What Is The Difference Between Bitcoin And Ripple?


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Bitcoin is still the king of cryptocurrencies, particularly when it comes to price rises and press coverage. But there are several pretenders vying for the throne, and one of them is Ripple.

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Adobe Stock

But what exactly is Ripple, what makes it different from Bitcoin – and why do some people not consider it to be a cryptocurrency in the truest sense? And, as always, remember that investing in cryptocoins or tokens is highly speculative and the market is largely unregulated. Anyone considering it should be prepared to lose their entire investment.

Ripple Network v XRP

The first thing that needs addressing is that Ripple itself is not a cryptocurrency in the same way as for example Bitcoin, Ether or Litecoin are. Ripple is actually a payment settling system, designed to provide a faster, more transparent and secure alternative to those already used by banks, for example the SWIFT payment system.

XRP – which is the actual cryptocurrency – is a token which is used on the Ripple network to facilitate transfers of money between different currencies. Existing settlement systems generally use US dollars as a common currency for converting between other currencies. This incurs currency exchange fees and takes time – which is why bank transfers between accounts in different countries often take up to three days to process.

By first converting the value of the transfer into XRP, rather than USD, exchange fees are eliminated and processing of payments is reduced to seconds.

Banks including Fidor Bank, Santander, the Commonwealth Bank of Australia and a consortium of 61 Japanese banks have all said that they are trialling or implementing applications utilizing the Ripple Network payment system.

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Bitcoin is still the king of cryptocurrencies, particularly when it comes to price rises and press coverage. But there are several pretenders vying for the throne, and one of them is Ripple.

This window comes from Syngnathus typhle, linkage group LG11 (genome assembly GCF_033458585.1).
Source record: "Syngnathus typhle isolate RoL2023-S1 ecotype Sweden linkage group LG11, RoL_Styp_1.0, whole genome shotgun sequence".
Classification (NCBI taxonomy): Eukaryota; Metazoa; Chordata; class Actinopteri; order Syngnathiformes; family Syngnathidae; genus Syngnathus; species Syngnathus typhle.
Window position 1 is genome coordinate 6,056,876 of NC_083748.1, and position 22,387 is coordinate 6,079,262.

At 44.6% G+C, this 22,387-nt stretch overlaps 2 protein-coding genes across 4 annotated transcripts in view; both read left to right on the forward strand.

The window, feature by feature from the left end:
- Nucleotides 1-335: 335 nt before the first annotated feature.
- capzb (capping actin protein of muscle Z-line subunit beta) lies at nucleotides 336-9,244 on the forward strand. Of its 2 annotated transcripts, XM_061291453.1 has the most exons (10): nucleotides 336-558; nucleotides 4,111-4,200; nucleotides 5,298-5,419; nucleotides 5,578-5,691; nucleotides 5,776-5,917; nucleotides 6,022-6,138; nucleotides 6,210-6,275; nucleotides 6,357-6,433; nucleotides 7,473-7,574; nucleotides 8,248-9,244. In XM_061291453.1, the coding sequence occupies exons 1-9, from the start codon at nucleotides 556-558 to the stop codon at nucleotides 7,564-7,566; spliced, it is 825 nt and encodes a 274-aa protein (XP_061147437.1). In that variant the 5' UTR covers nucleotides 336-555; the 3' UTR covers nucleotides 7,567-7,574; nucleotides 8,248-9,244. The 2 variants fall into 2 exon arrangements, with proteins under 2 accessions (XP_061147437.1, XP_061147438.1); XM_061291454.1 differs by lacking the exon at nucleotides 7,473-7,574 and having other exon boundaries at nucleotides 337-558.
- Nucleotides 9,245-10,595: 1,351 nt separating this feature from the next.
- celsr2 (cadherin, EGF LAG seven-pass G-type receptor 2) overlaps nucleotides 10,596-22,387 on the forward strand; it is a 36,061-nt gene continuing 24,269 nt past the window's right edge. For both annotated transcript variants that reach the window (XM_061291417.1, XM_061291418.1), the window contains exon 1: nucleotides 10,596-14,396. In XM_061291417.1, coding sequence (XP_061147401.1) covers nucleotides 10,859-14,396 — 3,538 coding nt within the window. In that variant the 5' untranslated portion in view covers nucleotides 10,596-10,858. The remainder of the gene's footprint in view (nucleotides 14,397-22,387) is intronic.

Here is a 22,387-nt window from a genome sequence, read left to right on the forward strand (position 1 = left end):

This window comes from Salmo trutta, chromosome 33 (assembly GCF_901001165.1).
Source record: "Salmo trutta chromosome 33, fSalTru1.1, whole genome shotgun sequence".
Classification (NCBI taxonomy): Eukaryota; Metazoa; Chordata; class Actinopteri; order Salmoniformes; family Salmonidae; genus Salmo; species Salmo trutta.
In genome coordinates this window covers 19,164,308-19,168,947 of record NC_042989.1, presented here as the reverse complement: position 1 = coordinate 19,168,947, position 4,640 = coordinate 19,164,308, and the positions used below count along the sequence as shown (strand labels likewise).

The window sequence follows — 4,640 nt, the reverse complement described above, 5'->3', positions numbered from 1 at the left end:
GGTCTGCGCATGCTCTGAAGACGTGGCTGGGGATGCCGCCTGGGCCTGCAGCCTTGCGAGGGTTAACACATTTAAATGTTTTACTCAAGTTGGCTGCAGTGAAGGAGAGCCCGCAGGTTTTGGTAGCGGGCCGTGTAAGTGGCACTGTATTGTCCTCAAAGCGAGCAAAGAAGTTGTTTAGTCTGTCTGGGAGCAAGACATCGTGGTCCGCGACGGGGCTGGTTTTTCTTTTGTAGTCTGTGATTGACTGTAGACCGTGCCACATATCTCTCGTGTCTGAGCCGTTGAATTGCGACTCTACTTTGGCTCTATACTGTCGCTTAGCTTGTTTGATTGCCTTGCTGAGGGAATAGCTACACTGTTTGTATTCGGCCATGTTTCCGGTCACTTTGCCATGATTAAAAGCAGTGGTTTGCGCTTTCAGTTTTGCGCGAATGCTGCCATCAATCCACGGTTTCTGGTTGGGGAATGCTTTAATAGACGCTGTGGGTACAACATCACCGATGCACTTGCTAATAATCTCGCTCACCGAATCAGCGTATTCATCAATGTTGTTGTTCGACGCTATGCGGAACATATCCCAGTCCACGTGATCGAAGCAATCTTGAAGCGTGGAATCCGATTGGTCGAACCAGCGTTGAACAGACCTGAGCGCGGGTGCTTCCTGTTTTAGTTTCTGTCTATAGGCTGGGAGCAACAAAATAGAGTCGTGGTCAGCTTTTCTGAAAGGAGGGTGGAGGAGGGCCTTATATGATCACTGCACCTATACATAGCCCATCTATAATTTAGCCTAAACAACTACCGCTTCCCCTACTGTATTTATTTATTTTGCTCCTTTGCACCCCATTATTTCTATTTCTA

Adobe Stock

Adobe Stock

But what exactly is Ripple, what makes it different from Bitcoin – and why do some people not consider it to be a cryptocurrency in the truest sense? And, as always, remember that investing in cryptocoins or tokens is highly speculative and the market is largely unregulated. Anyone considering it should be prepared to lose their entire investment.

Ripple Network v XRP

The first thing that needs addressing is that Ripple itself is not a cryptocurrency in the same way as for example Bitcoin, Ether or Litecoin are. Ripple is actually a payment settling system, designed to provide a faster, more transparent and secure alternative to those already used by banks, for example the SWIFT payment system.

XRP – which is the actual cryptocurrency – is a token which is used on the Ripple network to facilitate transfers of money between different currencies. Existing settlement systems generally use US dollars as a common currency for converting between other currencies. This incurs currency exchange fees and takes time – which is why bank transfers between accounts in different countries often take up to three days to process.

By first converting the value of the transfer into XRP, rather than USD, exchange fees are eliminated and processing of payments is reduced to seconds.

Banks including Fidor Bank, Santander, the Commonwealth Bank of Australia and a consortium of 61 Japanese banks have all said that they are trialling or implementing applications utilizing the Ripple Network payment system.

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